One of the things, beside the incredible writing, that made this book was so fantastic was the protagonist. Todd is unlike any other middle grade or young adult character I've read about before. Although young (about 14 in our years), his maturity, courage, and pure emotional strength made him an admirable hero, and yet his flaws only showed how truly honest his depiction was. My heart ached for him, and while I was reading, I cared more about his well-being than I did about my own.

I mentioned the emotional aspects of this book, but these softer sides of the books were scattered nicely in throughout the fast-paced, almost non-stop action taking place. I'm not typically the hugest fan of action, but I found myself incapable of tearing my eyes away from the page, and I did actually get some paper cuts from turning the pages so quickly.

Regardless of whether you like YA or MG or adult fiction, THE KNIFE OF NEVER LETTING GO is a book you absolutely have to pick up. It's a haunting but beautiful and hopeful story you will never forget, with both action scenes to make your heart race and emotional parts to bring tears to your eyes. Patrick Ness paints a desolate, frightening world with rich characters that make me eager to pick up the next book.

Cover Reveal: Insurgent

The blogsophere is abuzz lately with the reveal of Divergent's sequel, INSURGENT by Veronica Roth. I was thrilled to see it, especially since I've been eagerly awaiting this book ever since I read the first one, so any news about it is exciting! Without further ado, here is the lovely cover in all its glory:

I wasn't the biggest fan of Divergent's cover, but I certainly am a big fan of this one! I love that the theme was continued, but with some fantastic finishing touches that really made the cover stand out. First off, the colors are just so beautifully ominous, especially with the lonely skyline at the bottom, and I'm digging the stormy clouds.

But the tree really takes the cake. It's gorgeously rendered, with the cool swirly thing going on and all the leaves mixing together. I heard somewhere that the different colored leaves represent the different factions and that now they're all falling together to show how they're merging into one mass of people instead of divisions.

What do you think of this cover?

Follow Friday (23)

This week's question is...

What imaginary book world would you like to make a reality?

The Night Circus, hands down. The author's vivid, beautiful descriptions of that tantalizing circus have me wishing that it was a real, magical place that I could visit. There are so many tents I would just love to see, and I've no doubt that I would become one of the reveurs.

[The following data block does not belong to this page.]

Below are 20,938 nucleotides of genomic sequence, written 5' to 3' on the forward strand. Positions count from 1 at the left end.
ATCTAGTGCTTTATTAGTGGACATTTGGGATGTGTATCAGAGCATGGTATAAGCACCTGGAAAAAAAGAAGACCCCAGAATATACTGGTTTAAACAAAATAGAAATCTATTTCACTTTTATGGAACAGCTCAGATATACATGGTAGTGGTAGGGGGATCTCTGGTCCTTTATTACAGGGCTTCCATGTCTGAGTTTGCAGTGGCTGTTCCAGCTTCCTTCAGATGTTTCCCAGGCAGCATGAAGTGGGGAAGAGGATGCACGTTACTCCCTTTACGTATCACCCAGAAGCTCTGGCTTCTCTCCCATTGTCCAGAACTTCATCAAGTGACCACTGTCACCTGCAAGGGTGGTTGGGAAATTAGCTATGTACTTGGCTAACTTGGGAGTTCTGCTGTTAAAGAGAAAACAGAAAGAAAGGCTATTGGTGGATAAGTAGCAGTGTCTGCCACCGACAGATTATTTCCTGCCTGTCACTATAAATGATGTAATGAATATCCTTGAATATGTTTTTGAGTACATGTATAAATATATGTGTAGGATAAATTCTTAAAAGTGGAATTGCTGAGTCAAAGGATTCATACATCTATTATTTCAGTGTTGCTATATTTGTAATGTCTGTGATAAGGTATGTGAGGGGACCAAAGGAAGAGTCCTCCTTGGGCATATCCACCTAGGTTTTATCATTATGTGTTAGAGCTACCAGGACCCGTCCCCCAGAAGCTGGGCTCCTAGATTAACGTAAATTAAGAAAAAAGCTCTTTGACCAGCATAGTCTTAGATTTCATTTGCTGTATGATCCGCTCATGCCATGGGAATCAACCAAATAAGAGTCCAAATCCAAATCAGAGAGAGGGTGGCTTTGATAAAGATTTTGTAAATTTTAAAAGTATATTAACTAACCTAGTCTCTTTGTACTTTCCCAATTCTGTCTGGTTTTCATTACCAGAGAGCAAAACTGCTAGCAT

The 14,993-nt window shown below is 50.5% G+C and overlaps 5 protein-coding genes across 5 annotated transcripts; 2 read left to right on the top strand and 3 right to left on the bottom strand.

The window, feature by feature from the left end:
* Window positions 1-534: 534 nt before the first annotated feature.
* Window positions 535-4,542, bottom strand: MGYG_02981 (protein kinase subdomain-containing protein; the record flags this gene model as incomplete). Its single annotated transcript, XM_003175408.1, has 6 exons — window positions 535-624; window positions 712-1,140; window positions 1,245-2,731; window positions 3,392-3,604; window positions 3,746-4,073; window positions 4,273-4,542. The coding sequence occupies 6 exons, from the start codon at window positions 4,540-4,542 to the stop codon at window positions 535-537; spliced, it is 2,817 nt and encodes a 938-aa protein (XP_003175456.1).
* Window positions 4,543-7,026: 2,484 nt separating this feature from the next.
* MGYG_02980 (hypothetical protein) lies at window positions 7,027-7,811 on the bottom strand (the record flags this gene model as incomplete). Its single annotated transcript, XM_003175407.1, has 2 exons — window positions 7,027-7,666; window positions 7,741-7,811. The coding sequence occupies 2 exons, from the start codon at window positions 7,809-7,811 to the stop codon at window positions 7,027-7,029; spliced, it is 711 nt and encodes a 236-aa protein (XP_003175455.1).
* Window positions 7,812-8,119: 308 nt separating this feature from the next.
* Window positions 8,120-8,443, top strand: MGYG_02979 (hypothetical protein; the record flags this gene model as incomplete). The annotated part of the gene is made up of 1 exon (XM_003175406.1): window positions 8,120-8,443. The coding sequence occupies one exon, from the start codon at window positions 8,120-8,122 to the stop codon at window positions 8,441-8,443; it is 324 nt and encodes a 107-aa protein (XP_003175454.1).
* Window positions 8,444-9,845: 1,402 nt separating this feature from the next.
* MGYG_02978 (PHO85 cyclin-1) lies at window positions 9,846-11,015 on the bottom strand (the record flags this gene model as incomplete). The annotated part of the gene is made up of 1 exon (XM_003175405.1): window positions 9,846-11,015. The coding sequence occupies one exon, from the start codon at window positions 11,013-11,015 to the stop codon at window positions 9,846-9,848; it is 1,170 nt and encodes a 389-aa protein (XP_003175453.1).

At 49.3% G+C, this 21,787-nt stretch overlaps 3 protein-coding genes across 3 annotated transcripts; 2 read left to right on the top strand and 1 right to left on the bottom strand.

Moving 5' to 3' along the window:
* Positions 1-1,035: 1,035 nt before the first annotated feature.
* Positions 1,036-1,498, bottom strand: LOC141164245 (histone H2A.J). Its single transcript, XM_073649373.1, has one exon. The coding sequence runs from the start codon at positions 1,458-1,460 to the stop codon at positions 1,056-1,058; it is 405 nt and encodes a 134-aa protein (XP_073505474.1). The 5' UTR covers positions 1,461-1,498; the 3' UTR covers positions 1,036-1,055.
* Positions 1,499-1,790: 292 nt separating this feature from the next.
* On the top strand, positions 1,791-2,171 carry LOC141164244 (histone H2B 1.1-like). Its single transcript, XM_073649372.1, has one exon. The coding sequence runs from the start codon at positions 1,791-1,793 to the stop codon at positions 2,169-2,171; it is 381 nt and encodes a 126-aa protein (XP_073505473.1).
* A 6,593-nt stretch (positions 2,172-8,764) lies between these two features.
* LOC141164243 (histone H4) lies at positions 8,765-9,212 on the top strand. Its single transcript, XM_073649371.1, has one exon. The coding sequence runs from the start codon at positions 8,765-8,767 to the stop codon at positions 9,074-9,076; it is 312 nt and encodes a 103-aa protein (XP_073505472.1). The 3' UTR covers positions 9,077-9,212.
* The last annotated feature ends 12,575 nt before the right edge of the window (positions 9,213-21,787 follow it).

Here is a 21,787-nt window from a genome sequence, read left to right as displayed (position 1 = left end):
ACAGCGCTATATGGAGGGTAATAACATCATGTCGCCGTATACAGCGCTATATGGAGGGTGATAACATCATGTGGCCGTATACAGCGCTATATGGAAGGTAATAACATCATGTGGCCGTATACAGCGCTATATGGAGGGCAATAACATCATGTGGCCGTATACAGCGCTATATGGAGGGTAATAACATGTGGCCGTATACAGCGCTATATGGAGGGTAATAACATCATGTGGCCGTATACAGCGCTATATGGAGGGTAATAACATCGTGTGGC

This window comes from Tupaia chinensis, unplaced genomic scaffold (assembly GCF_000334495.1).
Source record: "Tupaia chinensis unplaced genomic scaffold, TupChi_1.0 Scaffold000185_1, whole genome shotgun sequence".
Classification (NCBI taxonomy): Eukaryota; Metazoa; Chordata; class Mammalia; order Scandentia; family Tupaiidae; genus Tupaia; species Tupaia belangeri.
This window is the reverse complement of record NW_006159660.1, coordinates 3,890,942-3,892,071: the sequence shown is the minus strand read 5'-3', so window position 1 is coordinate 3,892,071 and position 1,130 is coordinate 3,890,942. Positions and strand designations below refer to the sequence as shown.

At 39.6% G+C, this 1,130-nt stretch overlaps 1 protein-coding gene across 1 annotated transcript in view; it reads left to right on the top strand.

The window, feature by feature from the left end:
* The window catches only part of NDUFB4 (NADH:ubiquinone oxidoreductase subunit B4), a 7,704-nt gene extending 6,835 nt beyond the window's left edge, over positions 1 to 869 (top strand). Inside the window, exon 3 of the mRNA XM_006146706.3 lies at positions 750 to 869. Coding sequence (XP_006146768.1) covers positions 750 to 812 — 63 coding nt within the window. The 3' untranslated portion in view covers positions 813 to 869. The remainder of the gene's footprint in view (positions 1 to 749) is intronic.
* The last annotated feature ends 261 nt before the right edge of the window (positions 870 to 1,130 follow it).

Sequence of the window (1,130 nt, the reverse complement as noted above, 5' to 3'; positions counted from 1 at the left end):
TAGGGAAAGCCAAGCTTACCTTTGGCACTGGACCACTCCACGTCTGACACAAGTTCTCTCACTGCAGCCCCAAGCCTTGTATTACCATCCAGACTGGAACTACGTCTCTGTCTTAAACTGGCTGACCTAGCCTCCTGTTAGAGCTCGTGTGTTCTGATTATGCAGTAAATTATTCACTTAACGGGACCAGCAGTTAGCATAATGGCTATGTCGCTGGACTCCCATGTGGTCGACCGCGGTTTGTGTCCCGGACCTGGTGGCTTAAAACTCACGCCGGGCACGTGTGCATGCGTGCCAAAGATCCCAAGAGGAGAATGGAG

If you're new to my blog, welcome! Please drop your link in the comments so I can return the favor. 

Okay for Now: Review

Title: Okay for Now
Author: Gary Schmidt
Release Date: April 2011
Published By: Houghton
Pages: 368
Goodreads Rating: 4.60 stars

Review: Doug Swieteck has more problems than just being the new kid in town. He has to struggle in his relationships with his abusive father, his war victim brother fresh from Vietnam, and of course, Lil Spicer, the spitfire daughter of his boss. He undergoes more than one transformation as he discovers new sides of himself, and a strength he never knew he had.

I didn't expect too much from OKAY FOR NOW, and only read it because I'd heard Gary Schmidt was a good writer. I'm not sure what exactly I had in mind when I picked up my Kindle and selected it, but it certainly wasn't the emotional rollercoaster this book took me on. Doug is a painfully honest young boy growing up in the late 60s who deals with a host of problems, and his authentic voice shines straight through the pages or, er, Kindle screen.

I laughed. There were funny moments and lines and scenes that had me smiling and laughing. I cried. There were wrenching parts that made my heart ache and left me tearing up in public places, each emotional moment hitting me like a punch to the gut. This is how you know when a book is powerful - when it affects you to such a point that you feel it physically.

OKAY FOR NOW may be a middle grade novel, but it brims with a maturity and agelessness that makes it appeal to any audience at all. Doug's raw voice and beauitful, honest story takes the reader on a ride that results in both laughter and tears. It takes a bit, but once you really get into this, you won't be able to put it down until the very end, and even then you'll want to continue it.

I received a free copy of this book for review. This in no way affected my review.

Waiting on Wednesday (15)

This week, I'm waiting on...

Dark Eyes by William Harlan Richter. Here's what Goodreads has to say: Wally was adopted from a Russian orphanage as a child and grew up in a wealthy New York City family. At fifteen, her obsessive need to rebel led her to life on the streets.

Now the sixteen-year-old is beautiful and hardened, and she's just stumbled across the possibility of discovering who she really is. She'll stop at nothing to find her birth mother before Klesko—her darkeyed father—finds her. Because Klesko will stop at nothing to reclaim the fortune Wally's mother stole from him long ago. Even if that means murdering his own blood. But Wally's had her own killer training, and she's hungry for justice. 

There are few YA thrillers out there, so I'm eager to pick this one up. DARK EYES releases March 2012 by Razorbill.

Do you want to read this one? What are you waiting on this Wednesday?